Getting back to the CPU world, the problem with the speculative execution mechanism is that there’s no permission check when the speculative execution code is running. As a result, the data is left exposed for everyone to read.

What are the implications of the Spectre vulnerability?

The Spectre and Meltdown vulnerabilities allow malicious applications to bypass memory isolation mechanisms and access sensitive data. A large number of the effective mitigations today are based upon secrets, i.e. ASLR is based upon the low chance of an attacker guessing the locations of randomly placed areas in the memory, and a stack cookie is based on placing a runtime value before the stack ends.

An attacker can leverage these vulnerabilities to discover the secrets and bypass the mitigations. ASLR and other mitigations have been extremely effective and practically caused thousands of vulnerabilities to become un-exploitable.

BitDam can protect you against Spectre, Meltdown and future microprocessor vulnerabilities. It entails zero effort and no updates are required. BitDam can do this since its unique approach is not based on secrets nor on information about how attacks work. If you want to get better protection against malicious email attachments check out BitDam’s solution or schedule a trial.

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Roy Rashti
Roy Rashti
3 minutes & 27 seconds read · January 22, 2018

A Small Change Is the Best Evasive Technique

We all know that email is the path most traveled by cyber attackers when targeting organizations. Email attachments are used by attackers to inject malware into an organization in order to create the beachhead that facilitates the rest of the attack. We know that people can’t resist opening attachments.

In this post I will demonstrate how easy it is to bypass most security means that scan email attachments. We use the score on VirusTotal to show how we take a malicious Word attachment and transform it from a score of 17 (/60) to a score of 1 (/60) through a set of simple manipulations. VirusTotal is the de-facto benchmark for most security products that analyze attachments. The 1/60 score basically means that the file we have created will get through most relevant security products on the market today.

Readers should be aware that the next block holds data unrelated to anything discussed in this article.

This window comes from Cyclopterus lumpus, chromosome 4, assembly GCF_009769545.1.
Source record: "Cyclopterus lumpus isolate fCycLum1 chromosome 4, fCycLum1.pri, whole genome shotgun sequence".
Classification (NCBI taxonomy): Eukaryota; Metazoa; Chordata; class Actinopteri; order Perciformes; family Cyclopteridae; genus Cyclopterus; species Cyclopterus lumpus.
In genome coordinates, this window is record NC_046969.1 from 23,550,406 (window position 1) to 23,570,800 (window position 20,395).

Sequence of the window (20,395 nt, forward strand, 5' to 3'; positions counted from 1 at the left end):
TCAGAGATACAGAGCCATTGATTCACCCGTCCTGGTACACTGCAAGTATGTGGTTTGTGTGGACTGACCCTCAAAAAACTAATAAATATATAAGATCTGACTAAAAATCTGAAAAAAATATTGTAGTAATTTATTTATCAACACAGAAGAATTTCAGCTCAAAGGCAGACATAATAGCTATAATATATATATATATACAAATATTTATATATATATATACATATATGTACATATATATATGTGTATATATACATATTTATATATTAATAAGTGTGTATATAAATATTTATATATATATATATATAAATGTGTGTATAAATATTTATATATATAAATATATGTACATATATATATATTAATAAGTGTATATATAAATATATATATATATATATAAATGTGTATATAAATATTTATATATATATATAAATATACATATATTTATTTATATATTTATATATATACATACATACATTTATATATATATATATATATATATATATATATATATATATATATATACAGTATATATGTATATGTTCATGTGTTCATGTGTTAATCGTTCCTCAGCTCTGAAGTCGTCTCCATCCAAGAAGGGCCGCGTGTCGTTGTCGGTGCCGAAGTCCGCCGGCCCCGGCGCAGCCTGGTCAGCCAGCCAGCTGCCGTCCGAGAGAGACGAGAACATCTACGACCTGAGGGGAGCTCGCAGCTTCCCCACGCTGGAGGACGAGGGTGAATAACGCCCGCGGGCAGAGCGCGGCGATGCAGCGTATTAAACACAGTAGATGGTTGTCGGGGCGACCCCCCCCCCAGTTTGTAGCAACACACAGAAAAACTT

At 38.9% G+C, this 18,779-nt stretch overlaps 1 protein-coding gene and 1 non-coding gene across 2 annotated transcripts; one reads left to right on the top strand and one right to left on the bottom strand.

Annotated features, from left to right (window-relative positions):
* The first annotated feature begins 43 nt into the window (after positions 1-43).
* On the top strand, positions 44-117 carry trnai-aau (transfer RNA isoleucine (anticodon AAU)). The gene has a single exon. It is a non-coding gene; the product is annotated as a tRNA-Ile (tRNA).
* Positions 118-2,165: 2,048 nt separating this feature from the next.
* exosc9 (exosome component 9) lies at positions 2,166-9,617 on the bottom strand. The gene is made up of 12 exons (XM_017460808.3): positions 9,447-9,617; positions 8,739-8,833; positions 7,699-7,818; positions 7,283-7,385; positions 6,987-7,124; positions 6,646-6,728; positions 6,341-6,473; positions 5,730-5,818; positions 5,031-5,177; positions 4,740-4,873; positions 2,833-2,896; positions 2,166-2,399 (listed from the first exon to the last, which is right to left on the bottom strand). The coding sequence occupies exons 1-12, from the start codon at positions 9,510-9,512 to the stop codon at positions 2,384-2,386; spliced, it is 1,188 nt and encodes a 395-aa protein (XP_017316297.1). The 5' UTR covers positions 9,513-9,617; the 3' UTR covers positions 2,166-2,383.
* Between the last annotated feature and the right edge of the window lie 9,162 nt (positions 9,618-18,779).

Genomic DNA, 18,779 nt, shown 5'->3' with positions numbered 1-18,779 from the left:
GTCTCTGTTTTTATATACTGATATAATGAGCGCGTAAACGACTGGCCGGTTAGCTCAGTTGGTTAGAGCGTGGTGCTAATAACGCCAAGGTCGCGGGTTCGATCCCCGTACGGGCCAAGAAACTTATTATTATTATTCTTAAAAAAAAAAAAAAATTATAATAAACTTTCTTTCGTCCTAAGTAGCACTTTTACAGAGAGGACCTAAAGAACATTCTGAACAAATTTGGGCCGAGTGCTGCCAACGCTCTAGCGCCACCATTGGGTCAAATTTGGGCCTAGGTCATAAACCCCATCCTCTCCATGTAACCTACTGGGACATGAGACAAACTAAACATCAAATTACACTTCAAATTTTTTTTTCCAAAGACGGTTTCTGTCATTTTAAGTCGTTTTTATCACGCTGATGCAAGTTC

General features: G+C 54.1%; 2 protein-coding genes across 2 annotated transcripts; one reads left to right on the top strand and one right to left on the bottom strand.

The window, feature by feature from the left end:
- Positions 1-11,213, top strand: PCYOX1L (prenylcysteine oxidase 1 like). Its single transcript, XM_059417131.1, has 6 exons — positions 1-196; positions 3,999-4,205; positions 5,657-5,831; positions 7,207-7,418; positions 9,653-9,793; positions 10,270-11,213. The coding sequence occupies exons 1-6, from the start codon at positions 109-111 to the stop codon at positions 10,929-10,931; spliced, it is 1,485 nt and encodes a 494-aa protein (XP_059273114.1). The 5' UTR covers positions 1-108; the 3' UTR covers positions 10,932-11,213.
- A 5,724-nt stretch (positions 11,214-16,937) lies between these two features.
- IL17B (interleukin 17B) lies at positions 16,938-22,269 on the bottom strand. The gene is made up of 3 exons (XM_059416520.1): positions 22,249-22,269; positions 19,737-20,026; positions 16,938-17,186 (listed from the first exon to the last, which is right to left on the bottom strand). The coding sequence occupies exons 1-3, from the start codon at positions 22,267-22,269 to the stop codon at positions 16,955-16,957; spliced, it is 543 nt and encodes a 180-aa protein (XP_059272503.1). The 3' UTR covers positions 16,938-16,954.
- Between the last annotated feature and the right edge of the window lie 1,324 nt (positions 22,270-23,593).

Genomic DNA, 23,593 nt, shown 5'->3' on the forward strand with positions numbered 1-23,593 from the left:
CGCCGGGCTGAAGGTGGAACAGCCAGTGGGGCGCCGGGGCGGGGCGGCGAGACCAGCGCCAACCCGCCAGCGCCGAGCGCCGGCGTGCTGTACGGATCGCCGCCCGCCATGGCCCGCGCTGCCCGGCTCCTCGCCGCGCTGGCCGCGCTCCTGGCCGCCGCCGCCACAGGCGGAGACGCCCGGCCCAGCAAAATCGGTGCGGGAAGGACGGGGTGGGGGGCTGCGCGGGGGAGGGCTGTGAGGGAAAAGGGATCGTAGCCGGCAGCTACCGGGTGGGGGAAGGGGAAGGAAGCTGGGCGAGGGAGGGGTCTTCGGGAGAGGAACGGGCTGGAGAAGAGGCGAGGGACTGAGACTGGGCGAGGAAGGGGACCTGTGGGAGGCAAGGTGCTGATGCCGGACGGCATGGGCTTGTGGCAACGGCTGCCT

Technical details

Let’s assume that I’m an attacker and that I have put together an excellent ransomware attack. I plan to deliver a document via email that would drop and launch my malicious code. This is pretty easy to do using VBA macros. Under relevant security settings, Office applications allow me to run Visual Basic code that executes under the application’s process with the user’s privileges.

Let’s assume that I have a server, waiting to deliver my ransomware, and that I’ve created a Word document with the macro shown in figure 1. This macro implements the ‘Document Open’ function that runs automatically when the Word opens the document. It creates a powershell process that downloads the executable, places it in “c:\windows\temp” and launches it.

figure-1
Figure 1

It’s pretty straight forward; the code is neither obfuscated nor sophisticated so I would expect very high detection rate in VirusTotal. The results are rather disappointing; less than a third of the vendors marked this file as malicious.

17/60

Still, if I want to spread this file, I would prefer a much lower detection rate for my file.
I assume that many attackers use Document_Open() to autorun their code. Since most security solutions today base their signatures on past attacks, I need to come up with a slightly different method, so I may be able to bypass them. Instead of Document_Open(), I will use Document_Close(), which means that my code will run automatically when the document is closed. That did the trick for four more vendors.

So far I have managed to bypass 47 out of the 60 vendors – not bad!

Next, I will try not to have “exe”, “http” and “powershell” strings in the code. Instead of spending my time trying obfuscating, I have broken-up the very same string I had before and concatenated it into one variable, whose name was changed to ‘a’. The code shown in figure 2 managed to bypass one more vendor. 48 vendors are out, 12 are still in the game.

figure 2
Figure 2

12/60

At this point I had to think a little bit out of the box. Almost every attacker uses obfuscation, so that road is probably well covered. I’ll just place the Powershell execution line in the document properties, under the “Subject” field, and read it from there. Figure 3 shows what the code looks like.

Figure-3
Figure 3

The code is running as expected, and when I tested the file on VirusTotal, I saw the pleasing result that you can see in figure 4.

1/60

Figure-4
Figure 4

Only one vendor detected this file! My guess is that the other vendors didn’t see this kind of technique before. If I want to start spreading my ransomware at this point, all I need to do is to decorate the email with nice emojis and spread it to any email address I know.

In contrast with almost all other security products, BitDam does not rely on chasing the “attack du-jour”, and thus is able to “see” the maliciousness of the file despite any manipulations we use. If you want to get better protection against malicious email attachments check out BitDam’s solution or schedule a demo.